The youngest of four brothers to play college football, the 2011 Freshman All-American has excelled in each of his first three seasons with the Wildcats, but his final campaign saw the hard-hitting tackler spend four games on the sidelines with a nagging hamstring injury. He made his college debut with a career-high 100 tackles, picking off two passes while breaking four others. That was followed by a sophomore season that saw the free safety produce 89 tackles and lead the team with 12 pass deflections, the seventh-best season total in school history.
Ibraheim Campbell then registered 74 tackles and four interceptions in 2013 while manning the strong safety slot. He started the team’s first four and final four contests in 2014, missing four others with the hamstring issues, as he finished the year with 54 tackles and three interceptions. He is ranked 24th among active players with 316 total tackles, is 15th with 192 solo hits and 22nd with 35 passes defended (11 interceptions, 24 break-ups).
Campbell has loose hips and good change of direction agility. He is quicker than he is fast, as he doesn’t show that sudden burst to explode into the backfield, despite his impressive timed speed, but he runs with a normal stride and builds to top speed nicely. He has the range and lateral movements to redirect and plays with a high motor. He shows very good balance closing on the ball and uses his upper body strength effectively to impede the tight end’s route progression.
Campbell shows good field vision and urgency keeping plays in front of him. Once he locates the ball, he is quick to accelerate to the action. It is rare to see him caught out of position. He understands route progression well and takes proper angles to close.
Campbell has some experience in man coverage, but is not used much in this area. He shows good acceleration in and out of his breaks with good press technique, but is better covering the tight ends and slot receivers than covering the opponent in deep routes (bites on play action), as he tends to leave too much cushion.
The Wildcat can quickly react and cover ground to make the plays. His range lets him close with good urgency, playing with better consistency in the deep centerfield. He is much more active in the short zone because of his ability to read the action in front of him. His vision lets him spot the secondary targets and he has developed better break-off vs. the three-step throws. He just needs to remain consistent in getting over quicker to offer deep help.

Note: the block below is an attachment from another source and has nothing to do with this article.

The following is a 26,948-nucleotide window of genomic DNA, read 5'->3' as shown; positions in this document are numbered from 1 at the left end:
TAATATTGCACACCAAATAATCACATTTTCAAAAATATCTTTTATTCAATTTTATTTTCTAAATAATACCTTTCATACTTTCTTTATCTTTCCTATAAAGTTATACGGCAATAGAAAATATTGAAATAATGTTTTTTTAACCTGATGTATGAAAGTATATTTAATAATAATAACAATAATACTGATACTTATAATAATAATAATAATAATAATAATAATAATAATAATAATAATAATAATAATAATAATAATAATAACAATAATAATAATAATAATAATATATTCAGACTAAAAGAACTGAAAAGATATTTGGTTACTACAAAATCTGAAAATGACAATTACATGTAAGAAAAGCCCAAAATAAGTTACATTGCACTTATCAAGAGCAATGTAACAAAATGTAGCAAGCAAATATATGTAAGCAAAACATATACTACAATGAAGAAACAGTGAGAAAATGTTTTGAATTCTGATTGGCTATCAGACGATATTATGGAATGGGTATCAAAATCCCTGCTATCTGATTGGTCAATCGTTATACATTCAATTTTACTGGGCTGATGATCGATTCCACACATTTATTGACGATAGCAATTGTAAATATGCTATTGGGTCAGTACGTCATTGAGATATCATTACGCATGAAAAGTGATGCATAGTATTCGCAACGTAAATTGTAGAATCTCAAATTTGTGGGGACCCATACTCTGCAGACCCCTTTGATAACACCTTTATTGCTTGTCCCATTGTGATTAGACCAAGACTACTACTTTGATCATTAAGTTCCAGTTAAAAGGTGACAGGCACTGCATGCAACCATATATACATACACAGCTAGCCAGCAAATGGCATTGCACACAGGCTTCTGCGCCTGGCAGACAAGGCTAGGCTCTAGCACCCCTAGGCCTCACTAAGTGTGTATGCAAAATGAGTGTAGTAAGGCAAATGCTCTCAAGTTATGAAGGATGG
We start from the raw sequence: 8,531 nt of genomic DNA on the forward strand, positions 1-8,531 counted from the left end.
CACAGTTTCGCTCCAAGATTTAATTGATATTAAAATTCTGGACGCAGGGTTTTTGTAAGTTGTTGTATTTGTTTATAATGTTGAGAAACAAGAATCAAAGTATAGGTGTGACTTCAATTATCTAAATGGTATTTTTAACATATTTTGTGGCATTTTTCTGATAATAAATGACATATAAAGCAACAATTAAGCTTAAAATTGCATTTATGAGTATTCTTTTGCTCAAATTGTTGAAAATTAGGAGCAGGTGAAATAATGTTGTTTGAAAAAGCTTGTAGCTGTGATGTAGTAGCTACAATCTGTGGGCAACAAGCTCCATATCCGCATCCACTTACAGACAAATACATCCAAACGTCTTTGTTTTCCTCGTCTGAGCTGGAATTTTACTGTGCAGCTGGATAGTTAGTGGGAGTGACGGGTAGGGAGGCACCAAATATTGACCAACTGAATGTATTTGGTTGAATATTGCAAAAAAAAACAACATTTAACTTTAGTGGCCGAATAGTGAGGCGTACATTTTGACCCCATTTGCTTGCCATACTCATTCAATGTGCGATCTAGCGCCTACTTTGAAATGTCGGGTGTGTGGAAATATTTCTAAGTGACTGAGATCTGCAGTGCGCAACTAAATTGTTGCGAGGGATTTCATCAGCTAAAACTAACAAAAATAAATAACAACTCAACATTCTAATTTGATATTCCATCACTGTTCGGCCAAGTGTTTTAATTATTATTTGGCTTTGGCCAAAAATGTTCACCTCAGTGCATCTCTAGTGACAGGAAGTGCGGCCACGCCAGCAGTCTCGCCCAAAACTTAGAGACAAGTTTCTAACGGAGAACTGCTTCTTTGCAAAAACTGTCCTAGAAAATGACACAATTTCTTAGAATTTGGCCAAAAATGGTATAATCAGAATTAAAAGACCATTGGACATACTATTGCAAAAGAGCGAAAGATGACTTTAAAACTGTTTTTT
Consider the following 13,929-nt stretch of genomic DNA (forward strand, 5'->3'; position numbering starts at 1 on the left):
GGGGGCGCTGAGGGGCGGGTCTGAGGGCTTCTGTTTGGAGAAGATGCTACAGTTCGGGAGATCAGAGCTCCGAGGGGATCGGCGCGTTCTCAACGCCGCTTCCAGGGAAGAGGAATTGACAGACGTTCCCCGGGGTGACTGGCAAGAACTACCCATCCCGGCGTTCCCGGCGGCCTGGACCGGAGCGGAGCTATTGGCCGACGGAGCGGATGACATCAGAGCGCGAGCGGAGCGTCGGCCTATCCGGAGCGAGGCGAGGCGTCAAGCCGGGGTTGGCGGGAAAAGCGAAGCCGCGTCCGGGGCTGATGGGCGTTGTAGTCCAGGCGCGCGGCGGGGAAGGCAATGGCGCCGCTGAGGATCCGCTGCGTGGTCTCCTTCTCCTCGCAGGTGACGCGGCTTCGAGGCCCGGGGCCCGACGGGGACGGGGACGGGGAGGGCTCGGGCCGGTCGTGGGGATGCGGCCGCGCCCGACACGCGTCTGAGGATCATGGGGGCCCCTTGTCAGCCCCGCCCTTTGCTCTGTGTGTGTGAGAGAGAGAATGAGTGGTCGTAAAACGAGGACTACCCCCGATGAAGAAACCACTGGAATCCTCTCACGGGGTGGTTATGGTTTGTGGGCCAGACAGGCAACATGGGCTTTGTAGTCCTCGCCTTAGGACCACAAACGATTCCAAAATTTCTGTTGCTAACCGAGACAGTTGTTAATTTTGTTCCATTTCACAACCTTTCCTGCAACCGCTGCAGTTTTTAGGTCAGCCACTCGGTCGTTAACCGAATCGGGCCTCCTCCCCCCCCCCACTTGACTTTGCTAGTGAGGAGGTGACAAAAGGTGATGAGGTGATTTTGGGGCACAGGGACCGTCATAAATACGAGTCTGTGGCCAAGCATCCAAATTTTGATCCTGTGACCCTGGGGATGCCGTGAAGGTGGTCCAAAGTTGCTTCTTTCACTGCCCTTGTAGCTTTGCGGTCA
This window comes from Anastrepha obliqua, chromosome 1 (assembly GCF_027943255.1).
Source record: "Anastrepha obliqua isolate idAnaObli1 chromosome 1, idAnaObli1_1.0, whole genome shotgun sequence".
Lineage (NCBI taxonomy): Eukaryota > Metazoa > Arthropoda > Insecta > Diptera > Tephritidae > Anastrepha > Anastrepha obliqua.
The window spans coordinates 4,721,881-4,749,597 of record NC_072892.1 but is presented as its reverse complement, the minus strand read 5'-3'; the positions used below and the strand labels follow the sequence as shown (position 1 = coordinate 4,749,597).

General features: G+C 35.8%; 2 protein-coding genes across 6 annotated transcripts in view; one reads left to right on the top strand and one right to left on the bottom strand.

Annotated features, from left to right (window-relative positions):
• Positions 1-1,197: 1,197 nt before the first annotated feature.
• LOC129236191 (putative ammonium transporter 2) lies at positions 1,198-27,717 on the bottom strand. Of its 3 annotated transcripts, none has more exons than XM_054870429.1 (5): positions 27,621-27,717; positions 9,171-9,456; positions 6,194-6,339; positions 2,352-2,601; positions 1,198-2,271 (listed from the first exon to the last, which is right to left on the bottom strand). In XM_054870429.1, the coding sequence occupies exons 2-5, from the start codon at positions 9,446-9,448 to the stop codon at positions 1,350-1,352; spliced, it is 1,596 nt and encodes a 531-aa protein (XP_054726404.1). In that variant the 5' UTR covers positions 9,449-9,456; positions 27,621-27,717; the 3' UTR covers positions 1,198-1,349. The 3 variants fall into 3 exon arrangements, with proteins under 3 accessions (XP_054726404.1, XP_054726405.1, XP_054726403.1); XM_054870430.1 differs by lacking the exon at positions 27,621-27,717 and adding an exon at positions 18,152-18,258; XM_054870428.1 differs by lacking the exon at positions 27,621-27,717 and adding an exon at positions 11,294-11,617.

Campbell has smooth foot movement in his backpedal and it is rare to see him get up on his heels or get his weight back. He has good change of direction to make plays along the perimeter and can flip his hips, turn and close with good urgency. When he gets too high in his pedal, he will shuffle and bail at times, but this is not a crucial problem. He doesn’t explode out of his breaks, but he doesn’t take wasted steps either.
Campbell drives to the ball with good urgency. He has the hand strength to drag down runners along the perimeter or reroute tight ends and slot receivers in the short area. He gives too much cushion at times when playing deep in the secondary, but also has the quickness to close laterally and vs. plays in front of him. He can close ground well, but must develop a second gear, as he will struggle at times to catch up from behind (speed levels off going long distances, but that could be a byproduct of his hamstring injuries in 2014). He allowed only sixteen (54 targets) catches on plays in front of him as a senior, demonstrating good hands and timing to compete for the ball at its high point. His good plant-and-drive agility is evident when closing.
Despite his timed speed, Campbell might lack explosion coming out of his breaks, but he has the fluid stride and hand placement skills to mirror tight ends in the short area. He takes proper angles to shorten the field and stays in control closing on the ball (rare to see him over-pursue). He is quick to support vs. the run and has good closing acceleration that he uses in backside pursuit.
Campbell has above average leaping ability and good timing to compete for jump balls. He can look the pass in over his outside shoulder and his timing lets him consistently get to the pass at its high point. He can run and adjust to the ball in the air and has the height and strength to match up well vs. tight ends and the larger receivers. He has good timing vs. the high throws and is confident using his hand strength in press coverage.
Campbell takes good angles to close. He knows how to use his hands to slip off blocks and generate pocket pressure, but is not used on the blitz as much as he should. He shows no hesitation hurling his body around to make plays along the line. He is tough to contain once he gets a head of steam going and is alert to pullers, staying low in his pads to cut them down.
When he stays low in his pads, Campbell hits with good aggression and improved wrap-up technique. When he gets too high in his stance, he will miss and fail to recover. He has the speed to chase down plays in backside pursuit, doing a good job of breaking down and face up. He is not the type that will punish opponents, as he sometimes leaves his feet, but he is effective at cutting down ball carriers along the perimeter.
Ibraheim Campbell Scouting Combine measurables
30 3/8-inch arm length
10 1/4-inch hands
Dave-Te’ Thomas is a sports writer, talent evaluator and scouting personnel consultant for a majority of teams in the National Football League. Thomas runs a scouting information service called NFL Scouting Services and produces THE NFL Draft Report, a publication provided by league headquarters to the media in preparation for the NFL Draft.
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